Quote of the week

My colleagues and I often care for patients suffering from hallucinations, prophesying, and claiming to speak with God, among other symptoms—in mental health care, it’s sometimes very difficult to tell apart religious belief from mental illness…. Our conclusions frequently stem from the behaviors we see before us. Take an example of a man who walks into an emergency department, mumbling incoherently. He says he’s hearing voices in his head, but insists there’s nothing wrong with him. He hasn’t used any drugs or alcohol. If he were to be evaluated by mental health professionals, there’s a good chance he might be diagnosed with a psychotic disorder like schizophrenia. But what if that same man were deeply religious? What if his incomprehensible language was speaking in tongues?

Nathaniel P.Morris
Scientific American
28 November 2017

Tim Noakes being defensive and playing the victim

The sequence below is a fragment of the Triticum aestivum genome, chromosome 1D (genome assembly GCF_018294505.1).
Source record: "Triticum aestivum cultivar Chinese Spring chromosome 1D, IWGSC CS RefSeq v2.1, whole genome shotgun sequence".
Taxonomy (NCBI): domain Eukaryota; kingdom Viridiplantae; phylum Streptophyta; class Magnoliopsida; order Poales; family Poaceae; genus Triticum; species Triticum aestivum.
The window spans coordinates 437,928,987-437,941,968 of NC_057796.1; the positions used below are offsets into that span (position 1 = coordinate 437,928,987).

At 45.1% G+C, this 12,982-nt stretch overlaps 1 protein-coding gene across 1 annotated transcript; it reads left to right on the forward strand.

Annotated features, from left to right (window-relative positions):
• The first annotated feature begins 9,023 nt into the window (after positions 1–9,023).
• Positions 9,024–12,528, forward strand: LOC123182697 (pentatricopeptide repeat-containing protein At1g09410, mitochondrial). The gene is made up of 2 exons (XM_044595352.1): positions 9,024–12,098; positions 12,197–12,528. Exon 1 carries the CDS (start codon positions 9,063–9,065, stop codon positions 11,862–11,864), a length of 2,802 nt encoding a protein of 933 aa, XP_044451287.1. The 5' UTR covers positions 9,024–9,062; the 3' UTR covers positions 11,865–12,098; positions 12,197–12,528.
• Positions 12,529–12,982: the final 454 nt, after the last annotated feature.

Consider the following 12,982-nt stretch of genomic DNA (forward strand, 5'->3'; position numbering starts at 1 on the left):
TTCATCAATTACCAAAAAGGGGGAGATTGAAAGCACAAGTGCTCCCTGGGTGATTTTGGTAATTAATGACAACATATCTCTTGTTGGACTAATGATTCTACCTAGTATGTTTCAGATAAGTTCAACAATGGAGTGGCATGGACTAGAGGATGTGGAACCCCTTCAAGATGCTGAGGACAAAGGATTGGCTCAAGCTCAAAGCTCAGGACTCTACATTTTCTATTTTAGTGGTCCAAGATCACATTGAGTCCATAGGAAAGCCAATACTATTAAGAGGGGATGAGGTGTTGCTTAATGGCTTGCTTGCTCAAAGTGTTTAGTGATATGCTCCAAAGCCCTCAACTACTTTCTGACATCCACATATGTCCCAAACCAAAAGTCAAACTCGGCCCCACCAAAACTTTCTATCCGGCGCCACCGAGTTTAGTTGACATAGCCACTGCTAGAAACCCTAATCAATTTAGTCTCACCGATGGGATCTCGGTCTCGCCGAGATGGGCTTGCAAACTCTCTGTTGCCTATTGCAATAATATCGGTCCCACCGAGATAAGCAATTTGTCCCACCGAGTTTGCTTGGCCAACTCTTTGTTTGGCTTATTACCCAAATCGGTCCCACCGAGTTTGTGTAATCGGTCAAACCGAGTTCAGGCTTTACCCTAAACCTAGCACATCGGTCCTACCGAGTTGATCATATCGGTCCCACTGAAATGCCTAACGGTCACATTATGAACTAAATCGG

It was a kangaroo court … that’s why I withdrew. I knew they had the big guns there waiting to fire so I limited myself in getting into the debate. I have an international reputation to protect. The debate jumped on the bandwagon of free intellectual debate as part of UCT’s centenary celebrations, but it was actually a kangaroo court . I knew it had one goal – to expose me and shut me up. There had been that demeaning and unprofessional letter to the Cape Times from my colleagues at Groote Schuur [Hospital], so I knew there was a body of opinion out there looking for my blood…. whenever I was criticised, they clapped. That’s when I said, OK, I’m cutting my losses and not saying anything more. I can read an audience. The moment I said something, it didn’t matter whether I was right or wrong, I could see the hostility was rising. I decided the audience was not mature enough, so I’m out of here.’

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